From 1865 to 1876 -- you had black and white kids going to school together, you had no segregation. Because the Thirteen, Fourteenth, and Fifteenth Amendments had just passed and all of these were about black rights in the black community. And it was really 1890, when we finally got around to making segregation legal.
Following the end of the Civil War in 1865, the Republican Party rose to power throughout the South. Many former Confederates were prohibited from voting, while white Union sympathizers and newly enfranchised African Americans flocked to the Republican Party, considered the party of Abraham Lincoln and emancipation. However, around 1870, former Confederates began to reenter the political process, joining together to form the conservative Democratic Party. The new party opposed federal intervention in states’ rights and spoke out against the Reconstruction policies of Congress (Graham 2005). The “conservative” Democrats would later drop this descriptor and join the national Democratic Party.
Reconstruction ended with the Compromise of 1877, through which southern Democrats accepted a Republican victory in the disputed presidential election of 1876. In exchange, they were promised a level of regional autonomy from the federal government, particularly regarding their unobstructed ability to establish policies on racial matters (Bass 4). In short order they reversed many of the changes made by Reconstruction-era Republicans by enacting a series of state and local laws that mandated “separate but equal” status for African Americans. These laws are known as the Jim Crow laws, the most significant of which required that public schools, public places, and public transportation have separate facilities for whites and blacks.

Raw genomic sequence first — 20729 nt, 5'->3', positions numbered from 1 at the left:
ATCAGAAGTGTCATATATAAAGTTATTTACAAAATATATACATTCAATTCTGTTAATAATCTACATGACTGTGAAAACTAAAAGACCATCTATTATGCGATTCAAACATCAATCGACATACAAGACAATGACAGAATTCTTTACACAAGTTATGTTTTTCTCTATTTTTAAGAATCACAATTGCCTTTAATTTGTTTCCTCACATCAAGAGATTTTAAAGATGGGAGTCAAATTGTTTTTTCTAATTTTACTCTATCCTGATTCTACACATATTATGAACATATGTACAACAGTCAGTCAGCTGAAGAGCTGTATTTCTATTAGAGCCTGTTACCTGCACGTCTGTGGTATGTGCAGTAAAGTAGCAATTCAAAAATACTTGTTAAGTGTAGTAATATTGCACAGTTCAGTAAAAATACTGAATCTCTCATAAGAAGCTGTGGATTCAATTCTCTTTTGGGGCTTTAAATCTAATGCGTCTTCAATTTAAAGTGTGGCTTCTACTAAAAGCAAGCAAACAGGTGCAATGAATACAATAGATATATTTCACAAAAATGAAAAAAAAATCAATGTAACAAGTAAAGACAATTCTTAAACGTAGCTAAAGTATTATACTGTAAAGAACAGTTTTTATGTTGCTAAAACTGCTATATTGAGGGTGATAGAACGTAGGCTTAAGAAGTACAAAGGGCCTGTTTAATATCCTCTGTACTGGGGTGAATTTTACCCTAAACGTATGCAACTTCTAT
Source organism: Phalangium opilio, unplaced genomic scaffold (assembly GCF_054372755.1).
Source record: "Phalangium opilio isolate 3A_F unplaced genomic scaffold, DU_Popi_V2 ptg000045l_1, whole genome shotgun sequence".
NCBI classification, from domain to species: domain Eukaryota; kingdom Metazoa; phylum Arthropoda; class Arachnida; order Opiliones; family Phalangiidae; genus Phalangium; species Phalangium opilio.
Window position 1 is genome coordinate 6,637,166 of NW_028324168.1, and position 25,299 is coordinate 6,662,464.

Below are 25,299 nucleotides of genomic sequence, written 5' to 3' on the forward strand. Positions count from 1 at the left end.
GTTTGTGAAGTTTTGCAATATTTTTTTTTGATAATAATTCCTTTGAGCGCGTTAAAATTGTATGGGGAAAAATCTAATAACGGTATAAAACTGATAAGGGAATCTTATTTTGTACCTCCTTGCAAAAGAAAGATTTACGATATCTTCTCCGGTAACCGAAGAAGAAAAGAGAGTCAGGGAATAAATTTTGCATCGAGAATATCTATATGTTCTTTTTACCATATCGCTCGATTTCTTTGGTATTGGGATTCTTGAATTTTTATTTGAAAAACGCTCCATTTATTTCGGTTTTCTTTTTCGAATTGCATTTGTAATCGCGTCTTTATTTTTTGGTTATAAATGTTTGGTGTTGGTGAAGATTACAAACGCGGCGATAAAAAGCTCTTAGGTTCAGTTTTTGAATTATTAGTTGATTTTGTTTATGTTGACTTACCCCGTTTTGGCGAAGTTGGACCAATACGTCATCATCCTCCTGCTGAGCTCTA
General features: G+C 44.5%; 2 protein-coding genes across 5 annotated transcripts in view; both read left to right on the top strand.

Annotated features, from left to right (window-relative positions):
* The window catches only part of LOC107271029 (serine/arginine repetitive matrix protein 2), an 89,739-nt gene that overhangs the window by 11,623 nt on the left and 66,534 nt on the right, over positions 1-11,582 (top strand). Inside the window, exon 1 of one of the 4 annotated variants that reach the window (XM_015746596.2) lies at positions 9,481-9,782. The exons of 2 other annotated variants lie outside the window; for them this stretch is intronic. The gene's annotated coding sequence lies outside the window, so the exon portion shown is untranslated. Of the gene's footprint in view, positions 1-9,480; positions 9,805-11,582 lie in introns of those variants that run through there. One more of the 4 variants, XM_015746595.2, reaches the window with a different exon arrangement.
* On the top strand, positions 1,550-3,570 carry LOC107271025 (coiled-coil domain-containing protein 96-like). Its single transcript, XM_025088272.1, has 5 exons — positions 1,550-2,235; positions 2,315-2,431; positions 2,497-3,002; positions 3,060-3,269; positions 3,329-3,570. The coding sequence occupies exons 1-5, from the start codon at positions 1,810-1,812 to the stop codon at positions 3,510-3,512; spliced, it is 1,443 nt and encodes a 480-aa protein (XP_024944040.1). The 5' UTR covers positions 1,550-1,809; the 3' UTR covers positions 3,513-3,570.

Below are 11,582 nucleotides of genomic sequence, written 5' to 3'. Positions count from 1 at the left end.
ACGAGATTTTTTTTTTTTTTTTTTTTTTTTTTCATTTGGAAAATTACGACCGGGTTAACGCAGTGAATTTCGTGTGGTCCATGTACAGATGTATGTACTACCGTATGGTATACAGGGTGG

During this same period, the South’s white farmers were also facing disenfranchisement. Many years of low cotton prices had left them impoverished and in debt. Their struggles were left overwhelmingly unaddressed by prosperous political leaders. An agrarian uprising resulted, through which white farmers organized themselves into what became the Populist Party. In an effort to successfully challenge the dominance of the Democratic Party, southern Populists aggressively recruited black Republicans to their cause (New Georgia Encyclopedia). Between 1890 and 1910, the populist movement inspired coalitions among African Americans and poor whites. However, the movement’s eventual failure stripped both communities of political power and pitted one against the other in economic competition (Bass 4).